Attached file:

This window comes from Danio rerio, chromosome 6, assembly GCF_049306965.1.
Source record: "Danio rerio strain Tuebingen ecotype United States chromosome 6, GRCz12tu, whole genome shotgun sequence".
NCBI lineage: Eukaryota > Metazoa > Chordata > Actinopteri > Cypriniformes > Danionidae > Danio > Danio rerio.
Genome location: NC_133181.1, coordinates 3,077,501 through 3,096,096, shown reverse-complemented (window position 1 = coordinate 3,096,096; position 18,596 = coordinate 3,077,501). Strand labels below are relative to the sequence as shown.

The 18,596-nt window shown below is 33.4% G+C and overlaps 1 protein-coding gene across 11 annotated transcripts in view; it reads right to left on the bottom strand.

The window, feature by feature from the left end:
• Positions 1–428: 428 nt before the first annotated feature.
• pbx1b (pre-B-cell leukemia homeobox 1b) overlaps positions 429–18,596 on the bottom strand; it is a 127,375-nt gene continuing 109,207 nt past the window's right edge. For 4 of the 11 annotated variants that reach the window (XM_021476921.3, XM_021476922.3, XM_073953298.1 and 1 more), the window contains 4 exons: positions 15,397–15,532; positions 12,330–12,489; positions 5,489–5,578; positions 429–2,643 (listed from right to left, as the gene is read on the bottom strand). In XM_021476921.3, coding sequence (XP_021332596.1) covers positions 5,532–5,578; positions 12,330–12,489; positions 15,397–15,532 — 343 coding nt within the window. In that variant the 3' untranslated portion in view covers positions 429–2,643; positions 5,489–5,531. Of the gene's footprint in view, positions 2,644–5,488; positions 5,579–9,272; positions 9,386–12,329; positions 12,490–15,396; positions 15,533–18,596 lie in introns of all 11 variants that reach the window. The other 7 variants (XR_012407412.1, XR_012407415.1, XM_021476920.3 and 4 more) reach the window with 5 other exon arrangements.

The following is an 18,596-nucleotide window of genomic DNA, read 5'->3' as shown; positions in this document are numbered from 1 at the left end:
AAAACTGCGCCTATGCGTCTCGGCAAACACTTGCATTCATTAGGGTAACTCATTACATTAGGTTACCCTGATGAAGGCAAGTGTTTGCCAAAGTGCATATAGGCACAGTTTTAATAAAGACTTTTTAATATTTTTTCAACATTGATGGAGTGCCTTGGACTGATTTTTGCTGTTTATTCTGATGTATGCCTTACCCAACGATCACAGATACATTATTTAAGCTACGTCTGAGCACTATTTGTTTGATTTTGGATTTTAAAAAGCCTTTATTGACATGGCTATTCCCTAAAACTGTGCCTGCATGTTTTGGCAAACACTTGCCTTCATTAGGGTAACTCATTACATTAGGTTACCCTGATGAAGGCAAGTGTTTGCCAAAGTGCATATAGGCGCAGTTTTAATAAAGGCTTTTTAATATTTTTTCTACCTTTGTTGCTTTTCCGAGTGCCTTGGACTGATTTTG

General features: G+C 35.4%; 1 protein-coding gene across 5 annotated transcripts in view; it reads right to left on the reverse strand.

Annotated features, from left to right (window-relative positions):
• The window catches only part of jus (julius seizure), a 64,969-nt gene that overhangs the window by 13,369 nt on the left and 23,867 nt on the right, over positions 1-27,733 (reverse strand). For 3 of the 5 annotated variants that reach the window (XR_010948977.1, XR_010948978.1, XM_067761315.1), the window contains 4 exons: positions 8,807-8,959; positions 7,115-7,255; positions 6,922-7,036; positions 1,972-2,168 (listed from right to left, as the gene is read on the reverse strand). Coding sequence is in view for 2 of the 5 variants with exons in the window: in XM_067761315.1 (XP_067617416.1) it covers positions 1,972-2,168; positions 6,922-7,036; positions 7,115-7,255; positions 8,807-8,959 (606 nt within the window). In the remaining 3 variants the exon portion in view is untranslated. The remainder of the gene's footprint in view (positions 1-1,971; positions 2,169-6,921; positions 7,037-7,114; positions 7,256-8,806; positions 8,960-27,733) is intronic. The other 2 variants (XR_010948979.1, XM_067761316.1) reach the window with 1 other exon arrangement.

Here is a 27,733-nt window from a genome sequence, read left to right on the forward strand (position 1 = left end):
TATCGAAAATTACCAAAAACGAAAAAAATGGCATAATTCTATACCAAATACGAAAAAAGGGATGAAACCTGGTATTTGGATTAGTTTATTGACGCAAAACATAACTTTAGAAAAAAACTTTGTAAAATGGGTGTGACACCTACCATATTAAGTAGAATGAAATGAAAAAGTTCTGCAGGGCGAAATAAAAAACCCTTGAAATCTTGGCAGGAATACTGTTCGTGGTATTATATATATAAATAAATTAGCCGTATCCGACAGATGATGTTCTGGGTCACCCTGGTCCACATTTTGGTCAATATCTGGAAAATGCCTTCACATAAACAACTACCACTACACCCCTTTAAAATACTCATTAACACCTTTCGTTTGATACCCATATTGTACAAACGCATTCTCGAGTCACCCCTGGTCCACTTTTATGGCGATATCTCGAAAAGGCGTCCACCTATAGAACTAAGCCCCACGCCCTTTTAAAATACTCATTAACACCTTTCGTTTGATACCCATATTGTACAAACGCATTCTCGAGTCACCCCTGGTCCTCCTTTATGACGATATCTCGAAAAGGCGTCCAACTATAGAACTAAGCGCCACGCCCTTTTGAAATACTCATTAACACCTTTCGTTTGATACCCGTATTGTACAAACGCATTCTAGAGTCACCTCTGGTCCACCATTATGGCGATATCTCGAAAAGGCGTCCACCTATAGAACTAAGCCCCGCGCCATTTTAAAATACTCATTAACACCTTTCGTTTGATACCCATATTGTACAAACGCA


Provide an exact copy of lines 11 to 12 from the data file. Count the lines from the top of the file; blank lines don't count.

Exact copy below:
General features: G+C 35.4%; 1 protein-coding gene across 5 annotated transcripts in view; it reads right to left on the reverse strand.

Annotated features, from left to right (window-relative positions):